For a writer-director-actor-comedian with such a strong personality, Louis C.K’s best-known projects are awfully eclectic. C.K is a comic auteur in the truest sense but it can be hard to find a thread connecting C.K’s Norman Lear-style working-class sitcom Lucky Louie, his surreal, almost avant-garde action-comedy/crazy mindfuck Pootie Tang and now Louie, his new FX comedy.
C.K was given almost unprecedented creative freedom by FX to write, direct, star and edit his own show and the result looks and feels like nothing else on television. It’s a single-camera comedy all right, but since the cast, location and tone shift radically from episode to episode it can’t really be called a sitcom. It feels more like a pair of mostly brilliant short films tied together with snippets of C.K’s raw, hilarious stand-up comedy.
Louie had me from its opening credits, a glorious throwback to the grungy rebel cinema of the 1970s that features C.K walking down the street looking glum while a wonderful Philly Soul-style theme song croons Louie’s name over and over again before warning, half-ominously, half-playfully, “You’re going to die.” The funky blaxploitation font of the opening credits is the icing on the cake.
I’d initially pegged Louie as Seinfeld meets Curb Your Enthusiasm but it’s actually much deeper and more daring than that reductive description suggests. Sure, Louie revolves around wry comic vignettes rooted in C.K’s stand-up and scenes of C.K unconsciously alienating everyone around him but the second, third and fourth episodes defy that kind of easy categorization. C.K is doing something new and exhilarating and fearless.
Most pilots pander for the audience’s love and affection but C.K seemingly goes out of his way to alienate potential viewers. It’s hard to imagine another television comedy that would kick off with an episode that includes a father discussing his pre-pubescent daughter’s infected vagina and ends with its star riffing on putting his dog to sleep and having nightmares of the dog rising from his mass grave so he’ll have to be put down all over again. This is strong stuff. It’s a good thing FX seems more interested in challenging viewers than mollycoddling them.
Louie begins with C.K performing stand-up at the Comedy Cellar about the perils of single parenthood. That’s generally a recipe for naked sentimentality but C.K hasn’t let fatherhood dull his satirical edge. We then segue to our anti-hero taking his daughter’s class on a field trip that goes horribly awry when C.K has the bus driver take the highway and the bus gets a flat tire, leaving C.K and a gaggle of strangely exhilarated young people stranded in Harlem.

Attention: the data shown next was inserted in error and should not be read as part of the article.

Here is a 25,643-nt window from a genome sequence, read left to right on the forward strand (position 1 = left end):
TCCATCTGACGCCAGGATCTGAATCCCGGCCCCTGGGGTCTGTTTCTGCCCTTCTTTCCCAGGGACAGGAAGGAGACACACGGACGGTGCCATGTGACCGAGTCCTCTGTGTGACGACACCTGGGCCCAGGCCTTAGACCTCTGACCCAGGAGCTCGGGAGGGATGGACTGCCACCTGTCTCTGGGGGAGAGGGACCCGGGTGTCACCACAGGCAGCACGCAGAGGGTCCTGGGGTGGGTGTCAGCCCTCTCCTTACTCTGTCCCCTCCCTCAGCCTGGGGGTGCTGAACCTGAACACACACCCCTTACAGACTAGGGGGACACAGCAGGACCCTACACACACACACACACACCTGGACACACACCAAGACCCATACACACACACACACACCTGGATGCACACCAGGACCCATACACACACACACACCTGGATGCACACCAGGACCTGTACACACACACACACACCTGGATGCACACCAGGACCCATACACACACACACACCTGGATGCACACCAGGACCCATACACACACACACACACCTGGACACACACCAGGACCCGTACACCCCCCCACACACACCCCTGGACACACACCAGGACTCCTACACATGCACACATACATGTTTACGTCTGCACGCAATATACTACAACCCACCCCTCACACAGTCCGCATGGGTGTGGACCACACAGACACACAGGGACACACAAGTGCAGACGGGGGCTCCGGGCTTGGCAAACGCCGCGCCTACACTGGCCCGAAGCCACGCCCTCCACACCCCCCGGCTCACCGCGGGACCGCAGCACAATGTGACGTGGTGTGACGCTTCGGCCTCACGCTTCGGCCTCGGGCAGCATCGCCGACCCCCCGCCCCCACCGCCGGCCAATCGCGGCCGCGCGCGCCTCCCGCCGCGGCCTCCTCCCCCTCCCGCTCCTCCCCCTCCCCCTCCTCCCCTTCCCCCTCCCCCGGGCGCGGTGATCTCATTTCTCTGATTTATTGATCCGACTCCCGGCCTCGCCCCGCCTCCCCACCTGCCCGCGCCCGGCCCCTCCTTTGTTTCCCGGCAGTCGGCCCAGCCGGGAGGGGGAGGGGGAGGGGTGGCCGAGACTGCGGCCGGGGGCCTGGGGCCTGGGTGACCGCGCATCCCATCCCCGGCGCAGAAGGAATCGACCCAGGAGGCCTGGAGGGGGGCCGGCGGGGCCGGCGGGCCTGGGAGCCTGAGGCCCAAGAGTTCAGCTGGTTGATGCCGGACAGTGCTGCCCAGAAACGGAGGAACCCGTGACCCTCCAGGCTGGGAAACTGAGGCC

Louie is casually daring in its depiction of race. The perfectly dyspeptic, pissed-off black bus driver abandons his charges both because he’s sick of dealing with C.K and because he lives four blocks away from where the bus breaks down. Even more boldly/offensively, C.K suggests sticking black kids in the window seats to detract attention from locals curious as to how so many adorable white moppets ended up in their neighborhood. In a resolution that borders on absurdism, C.K resolves the crisis by having every child ride home in their very own rented limousine. As C.K acknowledges, life can be pretty damn easy for well-off, well-fed white people in God’s United States.
In the episode’s second short film, C.K endures the worst first date this side of After Hours. The trouble begins when he pounds on his date’s door and is confronted by a naked old woman across the hall who complains that she really doesn’t appreciate the pounding, on account of her being naked and vulnerable and in her own home and all. Most shows would make this a throwaway gag, but Louie lets it linger on and on, until it’s excruciatingly uncomfortable and brutally funny in equal measures.
This ushers in a cavalcade of life-sized horrors. Leaving the building, C.K swoops in for a clammy, wholly unmerited kiss before irritating his date with his formal garb (he’s just come from a memorial for his dead father) and discussion of his daughter’s infected vagina. What follows would feel more at home at Sundance than on network television, and that’s part of the glory of Louie. Rather than be boxed in by the strictures and demands of sitcoms, C.K has reinvented the television comedy in his own idiosyncratic image. C.K plays to his strengths, turning the half-hour comedy into a forum for short filmmaking and incisive stand-up comedy.
C.K is rightly and understandably best known as a writer and stand-up comedian but he’s a natural actor with a wonderfully expressive face full of sadness, melancholy and squirmy humanity. Louie’s tagline pitches the show as a “very original original comedy”. They weren’t lying.